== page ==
Zwelethu Mthethwa at Art 32 Basel

Zwelethu Mthethwa is among the top artists exhibiting at 'Art Unlimited', the main exhibition at Art 32 Basel, this year's incarnation of the world's leading art fair. Mthethwa will be showing a new video installation titled Crossings and a new series of photographic works. Big names at 'Art Unlimited' include Vanessa Beecroft, Tony Cragg, Richard Deacon, Mona Hatoum, Jenny Holzer, Ellsworth Kelly, Paul McCarthy, Pipilotti Rist, Richard Serra and Jane and Louise Wilson.

Opening: June 13
Closing: June 18

Messe Basel Messeplatz, Basel, Switzerland

Joseph Beuys

Joseph Beuys
The End of the 20th Century, 1968

Vanessa Beecroft

Vanessa Beecroft
VB00 Sister Project

Minnette Vári

Minnette Vári
Still from Oracle

Minnette Vári

Minnette Vári
Still from REM

Tracey Rose

Tracey Rose
Still from Ciao Bella - Mscast (Sereia)
Photograph by George Hallett

'Plateau of Humankind' at the Venice Biennale

The international exhibition at the Venice Biennale, curated by Harald Szeemann, takes as its starting point Joseph Beuys's 1968 sculpture The End of the 20th Century. As Szeemann explains it, the 'Plateau' offers "a view over mankind" at a point where artists, while rooted in local identities, are feeling a freedom to explore "the eternal in humankind" - "desires, behaviour and ways of seeing that are shared by all human beings". Beuys is seen as a spokesman for this freedom - "He hoped that with the end of the old and the beginning of the new century our warmth would be enough to generate life in the inorganic."

A press release describes the exhibition thus: "On a single large upland (Plateau), from where one can look out to view humankind, young artists from all over the world offer their account of the present day; while alongside them look out those figures who contributed to the artistic revolutions of the 20th century. All present in one single exhibition, without divisions of time or space." In a major point of departure, the 'Plateau' also includes contributions from film (participants include Atom Egoyan and David Lynch), poetry, music, theatre and dance. The massive exhibition extends from the Italian Pavilion in the Giardini di Castelo through to the Arsenale spaces - old shipyards and warehouses which have undergone extensive renovation since the last Biennale - of the Corderie, Artiglierie, Gaggiandre, Tese delle Vergini and Giardino delle Vergini.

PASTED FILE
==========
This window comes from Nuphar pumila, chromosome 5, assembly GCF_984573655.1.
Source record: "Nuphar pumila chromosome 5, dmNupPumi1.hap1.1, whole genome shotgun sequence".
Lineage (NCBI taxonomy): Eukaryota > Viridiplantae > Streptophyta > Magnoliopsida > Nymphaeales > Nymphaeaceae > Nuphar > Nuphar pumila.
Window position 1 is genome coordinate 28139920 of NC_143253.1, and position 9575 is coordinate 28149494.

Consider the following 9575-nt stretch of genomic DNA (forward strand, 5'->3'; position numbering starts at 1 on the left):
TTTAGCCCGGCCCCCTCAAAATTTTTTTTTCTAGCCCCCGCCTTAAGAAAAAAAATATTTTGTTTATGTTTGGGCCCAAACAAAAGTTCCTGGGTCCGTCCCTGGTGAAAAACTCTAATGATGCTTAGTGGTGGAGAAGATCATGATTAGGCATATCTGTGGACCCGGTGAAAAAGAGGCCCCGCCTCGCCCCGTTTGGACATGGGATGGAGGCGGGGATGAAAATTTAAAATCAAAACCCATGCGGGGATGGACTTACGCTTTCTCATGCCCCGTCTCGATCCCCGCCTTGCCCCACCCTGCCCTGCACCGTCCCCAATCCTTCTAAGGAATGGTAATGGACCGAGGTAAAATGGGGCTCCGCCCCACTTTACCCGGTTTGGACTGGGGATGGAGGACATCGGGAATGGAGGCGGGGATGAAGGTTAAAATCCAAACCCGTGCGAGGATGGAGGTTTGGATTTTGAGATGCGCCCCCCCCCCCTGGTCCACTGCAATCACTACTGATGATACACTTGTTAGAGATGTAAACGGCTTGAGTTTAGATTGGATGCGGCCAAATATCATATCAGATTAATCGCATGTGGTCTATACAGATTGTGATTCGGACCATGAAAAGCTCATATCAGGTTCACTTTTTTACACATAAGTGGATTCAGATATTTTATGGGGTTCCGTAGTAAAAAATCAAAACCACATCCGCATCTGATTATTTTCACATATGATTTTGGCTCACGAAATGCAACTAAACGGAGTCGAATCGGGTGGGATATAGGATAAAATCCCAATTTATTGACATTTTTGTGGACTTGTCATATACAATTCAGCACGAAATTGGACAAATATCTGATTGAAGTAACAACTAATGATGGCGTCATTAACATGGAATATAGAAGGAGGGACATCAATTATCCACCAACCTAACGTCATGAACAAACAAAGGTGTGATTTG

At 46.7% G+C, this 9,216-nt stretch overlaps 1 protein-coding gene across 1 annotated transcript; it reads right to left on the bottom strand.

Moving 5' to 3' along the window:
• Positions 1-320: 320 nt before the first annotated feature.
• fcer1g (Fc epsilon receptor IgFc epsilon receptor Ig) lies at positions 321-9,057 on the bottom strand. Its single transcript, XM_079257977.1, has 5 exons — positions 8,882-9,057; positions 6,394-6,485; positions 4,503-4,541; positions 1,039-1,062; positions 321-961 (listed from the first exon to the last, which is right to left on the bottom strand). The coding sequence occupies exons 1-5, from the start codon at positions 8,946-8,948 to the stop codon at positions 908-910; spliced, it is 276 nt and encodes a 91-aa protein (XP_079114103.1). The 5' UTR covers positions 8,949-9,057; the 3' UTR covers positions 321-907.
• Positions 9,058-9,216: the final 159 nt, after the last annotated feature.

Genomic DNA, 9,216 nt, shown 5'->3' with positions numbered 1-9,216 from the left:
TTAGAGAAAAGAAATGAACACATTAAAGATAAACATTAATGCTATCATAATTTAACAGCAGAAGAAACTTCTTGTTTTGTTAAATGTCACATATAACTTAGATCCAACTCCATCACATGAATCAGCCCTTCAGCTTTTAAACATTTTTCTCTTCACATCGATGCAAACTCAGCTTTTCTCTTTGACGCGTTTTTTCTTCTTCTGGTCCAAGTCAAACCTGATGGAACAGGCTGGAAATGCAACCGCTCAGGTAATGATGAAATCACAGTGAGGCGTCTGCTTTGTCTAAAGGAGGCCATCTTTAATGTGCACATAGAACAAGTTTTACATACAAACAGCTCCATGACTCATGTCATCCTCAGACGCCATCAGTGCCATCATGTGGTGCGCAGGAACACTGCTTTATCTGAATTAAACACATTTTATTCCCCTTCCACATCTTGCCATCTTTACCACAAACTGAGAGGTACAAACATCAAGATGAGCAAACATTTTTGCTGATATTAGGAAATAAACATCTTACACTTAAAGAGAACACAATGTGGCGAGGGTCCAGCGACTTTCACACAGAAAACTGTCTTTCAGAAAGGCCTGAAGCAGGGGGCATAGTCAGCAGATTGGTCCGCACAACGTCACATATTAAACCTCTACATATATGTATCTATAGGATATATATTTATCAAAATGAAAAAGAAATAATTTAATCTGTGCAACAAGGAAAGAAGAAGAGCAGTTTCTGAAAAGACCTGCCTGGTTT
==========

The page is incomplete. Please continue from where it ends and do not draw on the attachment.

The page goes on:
Two South Africans, Tracey Rose and Minnette Vári, are among the more than 100 artists hand-picked by Szeemann. Young artists with little previous international exposure are strongly represented on this year's exhibition, while some of the well-known names in the long list include Francis Alys, Vanessa Beecroft, Richard Billingham (recently announced as one of the nominees for this year's Turner Prize), Tania Bruguera, Chris Burden, Maurizio Cattelan, Rineke Dijkstra, Stan Douglas, Ilya and Emilia Kabakov, Ron Mueck, Gerhard Richter, Georgina Starr, Gavin Turk, Cy Twombly, Bill Viola and Jeff Wall.

Minnette Vári has said she will be exhibiting three video pieces - Oracle, Mirage and REM, although at the time of discussion there was still the possibility of a new work. According to statements by the artist, Oracle references Francesco de Goya's painting of Saturn devouring his children. Vári becomes "a maniacal golem, cramming all the conflicting histories of present-day Africa into my mouth, in a fit of hunger that makes me gag". In Mirage Vári plays with the South African coat of arms, using "the visual conventions of heraldry to impart a sense of ritualised and artificial order, an order that is constantly mutating and is therefore hazardous and unstable - on the brink of a meltdown". In REM, a night-time installation, the artist filmed herself sleeping and edited together the most restless parts into a projected dream sequence - "a tableau of human and animal figures and various objects engaging in a flow of relationships: the hunter and the hunted, the shaman and the devotees, adversaries in combat, the arrival of Europeans in their awkward cattle-drawn wagons".

Tracey Rose will be exhibiting a new video work, Ciao Bella, in which the artist presents a tableau of 13 characters - a reference to the Last Supper and its "classic patriarchal supper club" - and alters the dynamics to play with the notion of alloted roles (roles which the artist too might be called on to play within the staged scenario of a group exhibition). Rose's dinner guests are all women, a disparate congregation who "taunt one another's historical time zones and scoff at one another's histories and politics" - "Saartjie Baartman pores disarmingly over Marie Antoinette/Queen E. An Afro'd mermaid languishes with her plate of hot chips and 'Catch-Up' while the China Doll quotes passages from The Merchant of Venice."

In a press release Tracy Murinik writes: "Rose has commented that theatre has always been an integral socially accepted domain - a place where questions can be posed and new roles adopted, especially when those possibilities do not readily exist in the immediacy of one's lived environment. It is of significance that Tracey Rose plays all the characters on the stage that she has constructed, and it is significant that she creates her characters by transforming simple materials into wondrously fantastical physical constructions. Rose's trademark and tendency are a discreet balance of a veering towards iconoclasm immersed with searing wit and a profound aesthetic."